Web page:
'Dune': Director Denis Villeneuve Explains the Film's Relevance Today

The last time audiences saw the gripping work of director Denis Villeneuve was in Blade Runner 2049 in 2017. The introspective direction of the movie combined with Roger Deakins’ spellbinding cinematography garnered critics’ praises for Villeneuve’s vision of the movie. A sequel to Ridley Scott’s Blade Runner from 1982, the movie received appreciation for its loyalty to the franchise and the original movie.

This year, Villeneuve is back with another spectacle that will both give its audience a nostalgic release and an otherworldly look into earthly conflicts. With Dune, the director will recreate the world we read about in 1965 and saw in 1984. 

‘Dune’ is based on Frank Herbert’s 1965 novel of the same name

Set in the inhospitable planet of Arrakis, where nothing but a desert spans for miles, Herbert’s novel traces the journey of Paul Atreides, a young heir to the ruler of the ocean planet Caladan, Leto Atreides and Lady Jessica. The Atreides knowingly walk into a trap when they take stewardship of Arrakis and the responsibility of mining ‘melange’ or ‘the spice.’ The ‘melange’ is an exclusive substance that can extend human life, intelligence and provide for speedy inter-planetary travel. 

The trap is not only that Arrakis is a harsh planet where gigantic sandworms guard ‘melange,’ but also that a long-standing enemy of House Atreides’, House Harkonnen, is already in Arrakis, tasked with the assignment of destroying the Atreides family.

The story takes a turn in such a way that Paul and Lady Jessica escape a Harkonnen attack to find themselves among Fremen, a group of Arrakis natives who live in the deep desert. As Paul discovers his own strengths and powers, owing to her mother’s ties with the mysterious superhuman sisterhood, Bene Gesserit, a fight for Arrakis ensues.

The book was set in a distant galactic future in 1965. It focused on several poignant themes of politics, power, exploitation as different houses fought each other for power and one elusive substance. David Lynch adapted the book into a movie, which came out in 1984. Villeneuve has tried to set the science-fiction epic in a way that reflects the realities that people are grappling with today.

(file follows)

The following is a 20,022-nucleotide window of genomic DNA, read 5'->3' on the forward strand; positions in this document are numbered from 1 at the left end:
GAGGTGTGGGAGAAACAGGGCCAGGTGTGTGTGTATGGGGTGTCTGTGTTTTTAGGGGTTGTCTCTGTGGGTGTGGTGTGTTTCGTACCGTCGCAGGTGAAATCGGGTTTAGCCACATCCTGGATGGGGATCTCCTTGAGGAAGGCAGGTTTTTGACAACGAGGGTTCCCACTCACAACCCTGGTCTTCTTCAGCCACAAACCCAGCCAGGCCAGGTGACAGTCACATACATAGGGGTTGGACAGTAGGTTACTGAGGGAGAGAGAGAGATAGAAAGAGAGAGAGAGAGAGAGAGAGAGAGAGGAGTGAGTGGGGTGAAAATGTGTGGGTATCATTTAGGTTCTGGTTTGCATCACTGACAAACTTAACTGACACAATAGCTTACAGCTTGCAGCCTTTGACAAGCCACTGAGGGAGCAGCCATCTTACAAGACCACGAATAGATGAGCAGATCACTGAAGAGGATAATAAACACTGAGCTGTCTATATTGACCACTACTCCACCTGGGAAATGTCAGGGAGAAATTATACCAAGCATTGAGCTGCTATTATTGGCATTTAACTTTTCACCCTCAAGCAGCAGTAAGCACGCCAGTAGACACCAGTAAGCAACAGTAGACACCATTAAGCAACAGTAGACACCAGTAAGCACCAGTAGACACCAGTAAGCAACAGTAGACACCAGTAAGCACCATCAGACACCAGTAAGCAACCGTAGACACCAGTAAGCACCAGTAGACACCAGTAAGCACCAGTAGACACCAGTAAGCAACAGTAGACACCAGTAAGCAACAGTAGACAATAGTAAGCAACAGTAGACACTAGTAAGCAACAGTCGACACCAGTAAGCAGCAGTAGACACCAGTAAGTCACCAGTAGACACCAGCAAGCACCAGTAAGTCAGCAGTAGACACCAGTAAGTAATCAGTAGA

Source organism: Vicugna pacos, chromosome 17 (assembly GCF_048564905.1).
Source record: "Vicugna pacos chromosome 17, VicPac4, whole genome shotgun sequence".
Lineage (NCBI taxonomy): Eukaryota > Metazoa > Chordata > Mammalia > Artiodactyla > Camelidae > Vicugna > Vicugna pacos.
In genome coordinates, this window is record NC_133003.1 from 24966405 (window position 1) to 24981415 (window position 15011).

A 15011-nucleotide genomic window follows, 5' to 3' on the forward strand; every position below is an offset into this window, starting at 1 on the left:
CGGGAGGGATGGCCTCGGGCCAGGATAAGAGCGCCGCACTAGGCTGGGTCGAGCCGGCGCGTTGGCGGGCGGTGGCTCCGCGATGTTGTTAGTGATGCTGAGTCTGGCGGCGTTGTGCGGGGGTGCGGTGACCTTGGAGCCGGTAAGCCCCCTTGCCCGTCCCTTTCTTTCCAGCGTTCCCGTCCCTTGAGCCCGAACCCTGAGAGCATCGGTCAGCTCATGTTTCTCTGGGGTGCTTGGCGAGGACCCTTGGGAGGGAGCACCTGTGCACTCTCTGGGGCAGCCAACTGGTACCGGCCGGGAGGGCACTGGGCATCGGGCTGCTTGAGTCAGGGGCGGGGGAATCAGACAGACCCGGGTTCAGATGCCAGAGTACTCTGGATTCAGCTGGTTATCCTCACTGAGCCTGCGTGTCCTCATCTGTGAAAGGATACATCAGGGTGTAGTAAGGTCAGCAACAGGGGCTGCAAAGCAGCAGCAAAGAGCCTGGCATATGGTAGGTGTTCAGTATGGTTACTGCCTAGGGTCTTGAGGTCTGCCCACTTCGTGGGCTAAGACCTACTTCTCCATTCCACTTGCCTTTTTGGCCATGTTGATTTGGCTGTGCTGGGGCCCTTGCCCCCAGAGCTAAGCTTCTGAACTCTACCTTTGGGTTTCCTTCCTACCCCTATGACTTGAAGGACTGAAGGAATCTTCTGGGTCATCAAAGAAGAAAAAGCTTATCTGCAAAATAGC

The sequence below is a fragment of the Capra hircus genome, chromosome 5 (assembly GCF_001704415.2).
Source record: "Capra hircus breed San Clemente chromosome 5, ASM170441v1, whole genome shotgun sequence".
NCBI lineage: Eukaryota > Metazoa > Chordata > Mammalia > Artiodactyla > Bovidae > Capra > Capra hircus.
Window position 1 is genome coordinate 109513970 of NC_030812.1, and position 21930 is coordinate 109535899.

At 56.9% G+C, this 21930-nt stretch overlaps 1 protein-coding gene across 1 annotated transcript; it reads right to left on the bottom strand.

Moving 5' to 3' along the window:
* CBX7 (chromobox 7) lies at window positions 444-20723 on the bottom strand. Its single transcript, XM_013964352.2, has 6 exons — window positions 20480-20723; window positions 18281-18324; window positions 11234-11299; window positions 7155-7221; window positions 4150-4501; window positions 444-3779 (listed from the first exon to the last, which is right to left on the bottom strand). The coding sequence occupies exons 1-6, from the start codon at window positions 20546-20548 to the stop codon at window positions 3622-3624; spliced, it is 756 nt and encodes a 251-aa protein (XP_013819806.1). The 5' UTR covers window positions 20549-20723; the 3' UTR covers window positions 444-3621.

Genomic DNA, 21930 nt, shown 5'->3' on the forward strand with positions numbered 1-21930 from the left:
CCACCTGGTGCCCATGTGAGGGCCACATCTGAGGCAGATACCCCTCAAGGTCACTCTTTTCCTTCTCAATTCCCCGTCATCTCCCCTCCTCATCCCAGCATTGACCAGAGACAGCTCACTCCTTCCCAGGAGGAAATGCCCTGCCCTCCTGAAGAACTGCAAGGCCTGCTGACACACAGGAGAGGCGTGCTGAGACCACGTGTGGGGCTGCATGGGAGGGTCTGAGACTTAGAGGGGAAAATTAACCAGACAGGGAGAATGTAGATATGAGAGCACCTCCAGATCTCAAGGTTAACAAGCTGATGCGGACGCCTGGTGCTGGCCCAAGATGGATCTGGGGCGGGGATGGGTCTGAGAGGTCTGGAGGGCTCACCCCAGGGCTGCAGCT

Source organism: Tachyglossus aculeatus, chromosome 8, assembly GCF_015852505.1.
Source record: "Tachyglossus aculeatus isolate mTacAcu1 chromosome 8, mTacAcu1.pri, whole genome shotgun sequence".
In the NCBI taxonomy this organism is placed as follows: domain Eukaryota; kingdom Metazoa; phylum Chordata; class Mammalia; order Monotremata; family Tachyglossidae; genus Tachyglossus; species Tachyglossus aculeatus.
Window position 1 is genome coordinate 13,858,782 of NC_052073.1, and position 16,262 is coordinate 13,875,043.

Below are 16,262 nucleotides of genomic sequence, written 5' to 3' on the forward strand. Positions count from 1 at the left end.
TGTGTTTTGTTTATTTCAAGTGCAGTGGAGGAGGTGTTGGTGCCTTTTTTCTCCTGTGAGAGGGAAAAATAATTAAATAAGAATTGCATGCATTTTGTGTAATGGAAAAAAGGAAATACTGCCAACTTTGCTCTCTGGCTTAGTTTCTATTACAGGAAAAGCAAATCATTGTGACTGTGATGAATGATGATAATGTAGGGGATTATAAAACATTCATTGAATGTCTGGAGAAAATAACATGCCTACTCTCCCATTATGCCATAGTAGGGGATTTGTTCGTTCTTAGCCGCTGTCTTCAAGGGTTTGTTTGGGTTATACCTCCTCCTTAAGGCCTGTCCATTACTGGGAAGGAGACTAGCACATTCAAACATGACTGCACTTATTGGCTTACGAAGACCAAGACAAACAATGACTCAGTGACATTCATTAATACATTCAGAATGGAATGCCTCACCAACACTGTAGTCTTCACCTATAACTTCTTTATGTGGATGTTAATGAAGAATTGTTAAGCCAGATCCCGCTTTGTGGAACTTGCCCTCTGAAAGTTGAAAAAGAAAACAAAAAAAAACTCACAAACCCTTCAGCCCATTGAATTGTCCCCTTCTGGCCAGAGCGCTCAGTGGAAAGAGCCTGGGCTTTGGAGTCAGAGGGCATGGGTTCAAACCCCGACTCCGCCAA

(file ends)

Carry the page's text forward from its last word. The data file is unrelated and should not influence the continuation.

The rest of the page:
Villeneuve thinks ‘Dune’ is “more relevant” today than in 1965

In an interview with Variety, Villeneuve said that the movie, based on the 1965 novel, is not just, “still relevant,” but is “more relevant” today. 

“The exploitation of natural resources that is done because of extreme capitalism and I’m talking about extremes, alright,” Villeneuve said. “Then you can see that the forces that will oppose will be sacred and linked with religion —  and that is a mix of something that is dangerous and volatile —  and it’s something the movie is digging into.”

Apart from the overarching themes of deep consumerism and exploitation of resources that are battled with political and religious ideologies, the movie is also the story of a young Paul Atreides realizing his potential, more importantly his role in the rapidly shifting power dynamic and fighting for what he knows is right.

“There’s also the idea of a character that needs to get rid of the inner-voices coming from his genetic heritage,  family heritage, political heritage, and how to find freedom,” Villeneuve said. “How Paul Atreides will find his own freedom from this heritage, finding solace and other culture —  I think that it is a very beautiful idea and it’s at the very heart of Dune.”

The movie will release on Oct. 22

After a grand premiere that ended with a standing ovation at the Venice Film Festival, the film is currently riding a high wave. With a couple more festivals, including its recent screening at the ongoing Toronto International Film Festival, the movie will finish this season’s film festivals before a theatrical release.

The movie, distributed by Warner Bros, will finally hit the theaters in the U.S. on Oct. 22 and is also slated to release on HBO Max simultaneously. 

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